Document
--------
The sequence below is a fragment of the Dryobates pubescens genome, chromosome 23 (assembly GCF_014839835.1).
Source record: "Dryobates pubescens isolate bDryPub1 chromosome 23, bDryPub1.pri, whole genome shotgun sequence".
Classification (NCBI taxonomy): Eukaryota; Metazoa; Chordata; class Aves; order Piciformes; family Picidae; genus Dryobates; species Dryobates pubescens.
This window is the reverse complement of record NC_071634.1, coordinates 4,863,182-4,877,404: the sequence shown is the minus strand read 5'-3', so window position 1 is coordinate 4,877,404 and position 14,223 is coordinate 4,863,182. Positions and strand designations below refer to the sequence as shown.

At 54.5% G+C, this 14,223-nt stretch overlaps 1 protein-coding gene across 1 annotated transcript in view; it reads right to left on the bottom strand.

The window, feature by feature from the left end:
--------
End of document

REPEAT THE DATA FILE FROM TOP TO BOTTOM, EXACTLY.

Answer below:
The sequence below is a fragment of the Dryobates pubescens genome, chromosome 23 (assembly GCF_014839835.1).
Source record: "Dryobates pubescens isolate bDryPub1 chromosome 23, bDryPub1.pri, whole genome shotgun sequence".
Classification (NCBI taxonomy): Eukaryota; Metazoa; Chordata; class Aves; order Piciformes; family Picidae; genus Dryobates; species Dryobates pubescens.
This window is the reverse complement of record NC_071634.1, coordinates 4,863,182-4,877,404: the sequence shown is the minus strand read 5'-3', so window position 1 is coordinate 4,877,404 and position 14,223 is coordinate 4,863,182. Positions and strand designations below refer to the sequence as shown.

At 54.5% G+C, this 14,223-nt stretch overlaps 1 protein-coding gene across 1 annotated transcript in view; it reads right to left on the bottom strand.

The window, feature by feature from the left end: